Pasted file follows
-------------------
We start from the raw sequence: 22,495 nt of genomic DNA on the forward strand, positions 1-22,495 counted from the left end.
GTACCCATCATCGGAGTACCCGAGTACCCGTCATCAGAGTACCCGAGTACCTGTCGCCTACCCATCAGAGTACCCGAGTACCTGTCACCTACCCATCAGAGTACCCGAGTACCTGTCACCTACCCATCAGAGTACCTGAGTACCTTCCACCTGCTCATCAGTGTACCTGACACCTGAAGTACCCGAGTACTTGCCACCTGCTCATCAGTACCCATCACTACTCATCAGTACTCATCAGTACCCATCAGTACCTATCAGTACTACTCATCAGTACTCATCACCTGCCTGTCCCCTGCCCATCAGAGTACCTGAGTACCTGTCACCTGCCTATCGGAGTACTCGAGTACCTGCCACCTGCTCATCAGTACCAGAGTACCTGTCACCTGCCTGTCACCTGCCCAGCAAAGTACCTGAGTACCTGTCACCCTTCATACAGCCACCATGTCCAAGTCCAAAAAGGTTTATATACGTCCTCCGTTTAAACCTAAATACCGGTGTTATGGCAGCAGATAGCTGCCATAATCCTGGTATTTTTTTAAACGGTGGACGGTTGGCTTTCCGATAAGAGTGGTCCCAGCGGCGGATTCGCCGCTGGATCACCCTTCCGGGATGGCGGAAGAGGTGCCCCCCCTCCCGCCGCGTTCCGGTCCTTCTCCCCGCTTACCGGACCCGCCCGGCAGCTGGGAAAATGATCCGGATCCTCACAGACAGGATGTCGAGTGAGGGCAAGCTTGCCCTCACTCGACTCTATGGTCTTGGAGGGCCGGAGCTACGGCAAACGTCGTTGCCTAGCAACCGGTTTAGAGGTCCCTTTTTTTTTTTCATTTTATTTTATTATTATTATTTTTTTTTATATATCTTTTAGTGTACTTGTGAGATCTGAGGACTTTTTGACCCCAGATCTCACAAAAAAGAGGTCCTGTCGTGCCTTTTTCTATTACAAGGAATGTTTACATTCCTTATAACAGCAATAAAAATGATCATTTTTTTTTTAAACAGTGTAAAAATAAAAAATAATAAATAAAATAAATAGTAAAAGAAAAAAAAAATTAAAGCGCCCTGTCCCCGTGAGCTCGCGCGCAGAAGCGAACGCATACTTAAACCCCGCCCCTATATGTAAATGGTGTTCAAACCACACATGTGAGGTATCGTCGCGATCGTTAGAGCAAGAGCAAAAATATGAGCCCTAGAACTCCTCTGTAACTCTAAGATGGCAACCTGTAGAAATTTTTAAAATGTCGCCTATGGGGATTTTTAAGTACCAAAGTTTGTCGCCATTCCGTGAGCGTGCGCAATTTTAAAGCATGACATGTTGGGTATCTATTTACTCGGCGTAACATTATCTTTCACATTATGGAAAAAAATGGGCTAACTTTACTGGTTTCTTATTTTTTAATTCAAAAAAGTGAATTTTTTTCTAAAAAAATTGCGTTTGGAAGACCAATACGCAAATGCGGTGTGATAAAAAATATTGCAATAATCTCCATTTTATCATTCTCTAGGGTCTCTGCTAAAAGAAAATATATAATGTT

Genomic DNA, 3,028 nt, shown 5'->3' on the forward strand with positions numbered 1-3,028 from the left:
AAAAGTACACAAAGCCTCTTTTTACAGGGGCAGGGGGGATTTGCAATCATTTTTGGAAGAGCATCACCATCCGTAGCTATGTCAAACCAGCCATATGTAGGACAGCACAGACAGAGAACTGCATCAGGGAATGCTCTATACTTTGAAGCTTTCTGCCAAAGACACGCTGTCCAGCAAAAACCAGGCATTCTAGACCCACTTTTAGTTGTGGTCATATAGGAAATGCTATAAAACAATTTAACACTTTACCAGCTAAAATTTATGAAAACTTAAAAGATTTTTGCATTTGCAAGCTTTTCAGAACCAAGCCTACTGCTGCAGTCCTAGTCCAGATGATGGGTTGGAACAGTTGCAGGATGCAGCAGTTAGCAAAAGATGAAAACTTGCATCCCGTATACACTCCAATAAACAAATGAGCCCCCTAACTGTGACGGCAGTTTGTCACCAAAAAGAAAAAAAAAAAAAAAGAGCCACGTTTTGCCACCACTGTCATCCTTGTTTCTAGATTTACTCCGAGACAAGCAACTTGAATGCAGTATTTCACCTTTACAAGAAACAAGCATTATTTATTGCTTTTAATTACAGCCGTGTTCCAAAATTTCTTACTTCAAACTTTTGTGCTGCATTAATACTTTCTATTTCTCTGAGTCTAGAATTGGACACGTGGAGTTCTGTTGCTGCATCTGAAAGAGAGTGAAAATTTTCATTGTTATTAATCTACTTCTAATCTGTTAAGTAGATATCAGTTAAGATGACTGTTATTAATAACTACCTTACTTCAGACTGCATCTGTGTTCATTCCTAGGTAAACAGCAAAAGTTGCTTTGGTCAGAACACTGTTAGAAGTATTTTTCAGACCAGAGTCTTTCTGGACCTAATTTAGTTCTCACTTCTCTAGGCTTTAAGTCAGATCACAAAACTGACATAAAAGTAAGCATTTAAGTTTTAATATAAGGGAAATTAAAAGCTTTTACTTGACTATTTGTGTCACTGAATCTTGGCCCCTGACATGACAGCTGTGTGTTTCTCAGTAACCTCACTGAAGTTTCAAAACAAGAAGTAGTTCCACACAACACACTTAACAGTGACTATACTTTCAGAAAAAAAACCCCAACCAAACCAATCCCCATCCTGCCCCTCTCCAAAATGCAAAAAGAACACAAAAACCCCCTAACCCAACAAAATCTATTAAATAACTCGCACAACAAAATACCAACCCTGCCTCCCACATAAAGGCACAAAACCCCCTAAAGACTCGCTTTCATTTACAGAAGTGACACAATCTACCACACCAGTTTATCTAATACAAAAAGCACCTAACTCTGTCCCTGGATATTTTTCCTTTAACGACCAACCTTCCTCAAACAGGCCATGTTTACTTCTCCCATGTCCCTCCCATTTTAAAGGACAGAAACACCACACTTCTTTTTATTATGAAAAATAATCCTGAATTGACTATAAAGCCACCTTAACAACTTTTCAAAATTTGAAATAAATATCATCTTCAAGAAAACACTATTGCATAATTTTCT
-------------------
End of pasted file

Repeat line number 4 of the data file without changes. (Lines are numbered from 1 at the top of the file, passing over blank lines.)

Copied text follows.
AAAAGTACACAAAGCCTCTTTTTACAGGGGCAGGGGGGATTTGCAATCATTTTTGGAAGAGCATCACCATCCGTAGCTATGTCAAACCAGCCATATGTAGGACAGCACAGACAGAGAACTGCATCAGGGAATGCTCTATACTTTGAAGCTTTCTGCCAAAGACACGCTGTCCAGCAAAAACCAGGCATTCTAGACCCACTTTTAGTTGTGGTCATATAGGAAATGCTATAAAACAATTTAACACTTTACCAGCTAAAATTTATGAAAACTTAAAAGATTTTTGCATTTGCAAGCTTTTCAGAACCAAGCCTACTGCTGCAGTCCTAGTCCAGATGATGGGTTGGAACAGTTGCAGGATGCAGCAGTTAGCAAAAGATGAAAACTTGCATCCCGTATACACTCCAATAAACAAATGAGCCCCCTAACTGTGACGGCAGTTTGTCACCAAAAAGAAAAAAAAAAAAAAAGAGCCACGTTTTGCCACCACTGTCATCCTTGTTTCTAGATTTACTCCGAGACAAGCAACTTGAATGCAGTATTTCACCTTTACAAGAAACAAGCATTATTTATTGCTTTTAATTACAGCCGTGTTCCAAAATTTCTTACTTCAAACTTTTGTGCTGCATTAATACTTTCTATTTCTCTGAGTCTAGAATTGGACACGTGGAGTTCTGTTGCTGCATCTGAAAGAGAGTGAAAATTTTCATTGTTATTAATCTACTTCTAATCTGTTAAGTAGATATCAGTTAAGATGACTGTTATTAATAACTACCTTACTTCAGACTGCATCTGTGTTCATTCCTAGGTAAACAGCAAAAGTTGCTTTGGTCAGAACACTGTTAGAAGTATTTTTCAGACCAGAGTCTTTCTGGACCTAATTTAGTTCTCACTTCTCTAGGCTTTAAGTCAGATCACAAAACTGACATAAAAGTAAGCATTTAAGTTTTAATATAAGGGAAATTAAAAGCTTTTACTTGACTATTTGTGTCACTGAATCTTGGCCCCTGACATGACAGCTGTGTGTTTCTCAGTAACCTCACTGAAGTTTCAAAACAAGAAGTAGTTCCACACAACACACTTAACAGTGACTATACTTTCAGAAAAAAAACCCCAACCAAACCAATCCCCATCCTGCCCCTCTCCAAAATGCAAAAAGAACACAAAAACCCCCTAACCCAACAAAATCTATTAAATAACTCGCACAACAAAATACCAACCCTGCCTCCCACATAAAGGCACAAAACCCCCTAAAGACTCGCTTTCATTTACAGAAGTGACACAATCTACCACACCAGTTTATCTAATACAAAAAGCACCTAACTCTGTCCCTGGATATTTTTCCTTTAACGACCAACCTTCCTCAAACAGGCCATGTTTACTTCTCCCATGTCCCTCCCATTTTAAAGGACAGAAACACCACACTTCTTTTTATTATGAAAAATAATCCTGAATTGACTATAAAGCCACCTTAACAACTTTTCAAAATTTGAAATAAATATCATCTTCAAGAAAACACTATTGCATAATTTTCT